AOL, Record Labels Sue File-Sharing Aimster

By | May 25, 2001 at 12:00 AM

The entertainment industry forged ahead in its quest to squash alleged piracy on the Web on Thursday as major music companies and several divisions of AOL Time Warner Inc filed copyright infringement suits against file-sharing service Aimster.

Both of the suits launched against Aimster on Thursday were filed in a Manhattan federal court, with one being lodged on behalf of major record labels such as Vivendi Universal’s Universal Music, Sony Music, EMI Group Plc and Bertelsmann AG’s BMG.

Recording industry sources said another lawsuit was filed against Launch Media Inc targeting the company’s Launchcast service for copyright violations.

Officials from Launch were not immediately available for comment late Thursday.

Aimster is a Napster-like program that piggybacks on an instant messaging service run by AOL, the No. 1 Internet services company.

The second suit against Aimster was filed on behalf of several divisions of AOL Time Warner, including Warner Music, New Line Cinema and Atlantic Records, according to court documents.

Johnny Deep, chief executive officer of Aimster, said he had not yet seen the legal filings but was surprised the complaint was filed in Manhattan since Aimster had filed its own lawsuit against the recording industry earlier this month in federal court in Albany, New York.

Sources said AOL Time Warner, home to Warner Music, chose not to join the recording industry lawsuit against Aimster because it felt the service was a threat to content involving a number of its businesses, including its music and movie operations, the sources said.

The lawsuits underscore the determination of Hollywood and the music business to protect their content in the wake of the big labels’ legal victory in obtaining a court injunction in March against Napster, which lets users swap songs for free.

“Aimster is just like Napster. The big difference between the two is that Aimster also allows you to get movies, software and pictures,” said Matt Oppenheim, senior vice president of business, legal affairs for the Recording Industry Association of America (RIAA), a music industry trade group.

Oppenheim said the legal action in New York will seek a Napster-like injunction to bar Aimster users from trading in copyrighted materials.


The Motion Picture Association of America (MPAA), which has already joined forces with the music industry in another lawsuit against file-sharing community Scour Inc., said it was considering its options.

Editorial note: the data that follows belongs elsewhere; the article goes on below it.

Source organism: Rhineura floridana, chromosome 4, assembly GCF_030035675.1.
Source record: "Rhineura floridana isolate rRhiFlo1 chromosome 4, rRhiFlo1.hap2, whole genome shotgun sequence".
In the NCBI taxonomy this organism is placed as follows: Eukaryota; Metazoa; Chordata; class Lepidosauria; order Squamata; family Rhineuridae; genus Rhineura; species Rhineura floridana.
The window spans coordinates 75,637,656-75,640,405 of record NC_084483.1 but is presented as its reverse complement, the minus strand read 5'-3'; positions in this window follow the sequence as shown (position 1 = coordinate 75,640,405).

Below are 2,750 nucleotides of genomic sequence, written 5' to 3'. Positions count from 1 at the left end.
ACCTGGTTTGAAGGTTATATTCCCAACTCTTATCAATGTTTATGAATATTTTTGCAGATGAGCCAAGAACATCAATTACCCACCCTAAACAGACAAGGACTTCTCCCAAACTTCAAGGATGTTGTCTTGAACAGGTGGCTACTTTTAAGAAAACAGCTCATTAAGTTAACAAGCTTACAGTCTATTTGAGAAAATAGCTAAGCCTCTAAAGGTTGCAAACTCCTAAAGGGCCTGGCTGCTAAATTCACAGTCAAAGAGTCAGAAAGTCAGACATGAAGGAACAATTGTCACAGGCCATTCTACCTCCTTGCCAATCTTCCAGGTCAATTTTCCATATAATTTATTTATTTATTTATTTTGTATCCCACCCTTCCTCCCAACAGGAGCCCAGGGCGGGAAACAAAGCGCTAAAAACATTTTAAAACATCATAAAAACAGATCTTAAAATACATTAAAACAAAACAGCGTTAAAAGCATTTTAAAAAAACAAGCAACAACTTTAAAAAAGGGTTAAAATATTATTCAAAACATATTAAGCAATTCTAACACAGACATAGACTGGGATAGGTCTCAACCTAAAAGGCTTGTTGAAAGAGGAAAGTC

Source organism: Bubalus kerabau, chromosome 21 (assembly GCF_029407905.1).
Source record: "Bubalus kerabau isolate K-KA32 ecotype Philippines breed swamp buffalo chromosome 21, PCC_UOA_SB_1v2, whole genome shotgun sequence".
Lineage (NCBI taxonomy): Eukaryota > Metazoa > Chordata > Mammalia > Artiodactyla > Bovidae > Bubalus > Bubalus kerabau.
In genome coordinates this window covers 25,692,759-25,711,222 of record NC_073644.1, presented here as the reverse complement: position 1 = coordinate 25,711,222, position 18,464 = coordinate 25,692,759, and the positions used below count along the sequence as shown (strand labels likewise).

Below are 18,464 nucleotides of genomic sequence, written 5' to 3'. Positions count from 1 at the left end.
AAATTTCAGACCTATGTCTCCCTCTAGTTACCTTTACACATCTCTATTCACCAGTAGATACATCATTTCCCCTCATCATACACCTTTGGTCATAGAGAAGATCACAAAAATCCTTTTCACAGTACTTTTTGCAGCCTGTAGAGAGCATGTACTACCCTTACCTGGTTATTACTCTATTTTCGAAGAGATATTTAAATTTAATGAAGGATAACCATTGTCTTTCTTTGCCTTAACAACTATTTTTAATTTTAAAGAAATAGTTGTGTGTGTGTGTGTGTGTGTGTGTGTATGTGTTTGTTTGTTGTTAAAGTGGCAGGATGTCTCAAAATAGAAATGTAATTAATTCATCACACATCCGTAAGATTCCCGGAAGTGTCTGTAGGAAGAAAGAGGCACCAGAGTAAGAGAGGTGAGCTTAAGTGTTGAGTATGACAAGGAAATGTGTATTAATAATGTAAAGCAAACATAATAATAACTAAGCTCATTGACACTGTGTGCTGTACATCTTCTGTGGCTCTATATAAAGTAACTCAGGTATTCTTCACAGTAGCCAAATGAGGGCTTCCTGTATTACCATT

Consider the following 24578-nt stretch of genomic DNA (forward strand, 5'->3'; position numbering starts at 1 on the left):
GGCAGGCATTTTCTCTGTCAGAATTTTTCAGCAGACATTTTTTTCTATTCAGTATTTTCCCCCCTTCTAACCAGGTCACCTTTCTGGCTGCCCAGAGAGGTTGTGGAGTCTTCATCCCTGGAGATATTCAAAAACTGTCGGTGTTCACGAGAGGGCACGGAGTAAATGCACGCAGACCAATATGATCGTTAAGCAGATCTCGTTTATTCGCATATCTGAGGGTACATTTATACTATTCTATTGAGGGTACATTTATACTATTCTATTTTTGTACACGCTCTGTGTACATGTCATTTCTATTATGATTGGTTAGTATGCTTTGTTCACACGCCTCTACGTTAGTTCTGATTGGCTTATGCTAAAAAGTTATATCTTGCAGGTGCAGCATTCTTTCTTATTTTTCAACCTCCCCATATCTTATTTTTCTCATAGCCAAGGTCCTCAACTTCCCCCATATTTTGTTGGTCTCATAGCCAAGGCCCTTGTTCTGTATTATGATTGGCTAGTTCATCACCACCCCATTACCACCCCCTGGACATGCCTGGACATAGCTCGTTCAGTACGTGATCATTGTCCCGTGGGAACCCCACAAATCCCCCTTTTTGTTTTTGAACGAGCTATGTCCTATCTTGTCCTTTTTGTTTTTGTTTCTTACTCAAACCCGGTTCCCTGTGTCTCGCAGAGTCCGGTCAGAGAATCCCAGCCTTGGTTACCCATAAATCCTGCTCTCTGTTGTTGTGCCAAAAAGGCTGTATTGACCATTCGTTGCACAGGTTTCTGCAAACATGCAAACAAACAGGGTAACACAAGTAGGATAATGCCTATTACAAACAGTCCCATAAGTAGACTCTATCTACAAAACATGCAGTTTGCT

“We are aware of Aimster and we’re looking at all available options,” said a spokeswoman for the Motion Picture Association of America (MPAA).

In its suit against the recording industry, Aimster earlier this month asked a federal court in Albany for a declaratory judgement stating it was not infringing on copyrights. Aimster filed the suit because it had received a “cease and desist” letter from the RIAA.

Oppenheim said the RIAA tried to meet with Aimster, but that Aimster had canceled several times.

“We wanted to sit down with Aimster and try to come up with a resolution of this matter without litigation,” Oppenheim said.

“The courts have already made clear that this kind of service will not be tolerated. The fact that Aimster canceled meetings with us and then filed a lawsuit was very disappointing,” Oppenheim said.

Aimster has hired the law firm of Boies, Schiller and Flexner, headed by top lawyer David Boies, who is representing Napster in its case.

Deep has contended any attempt to monitor Aimster’s members would itself be a violation of federal copyright law and users’ privacy since it has encrypted transmissions on its network.

He has said Aimster is better insulated from lawsuits than a fully open file-swapping service like Napster, because users have more control over files since they share only with people designated on instant messaging “buddy lists.”

But Oppenheim said this was false. “The service that Aimster provides is exactly the same as Napster, contrary to what they have been saying.”

“Aimster users do not need to have ‘buddies’ in order to download content. Just like Napster, you can use a centralized index to obtain any content you want,” he said.

Deep said if people trade with others who are not “buddies” they are violating the terms of Aimster, but then added the company was unable to control its users’ activities.

“It’s like the post office. They frown on people spamming strangers with junk mail, but they cannot do anything to prevent it,” Deep said.

Earlier this week, Aimster said it would appeal a National Arbitration Forum panel decision ordering it to give up its domain names to AOL Time Warner after finding they violated AOL’s trademark on its instant messenger service, which goes by the acronym AIM.

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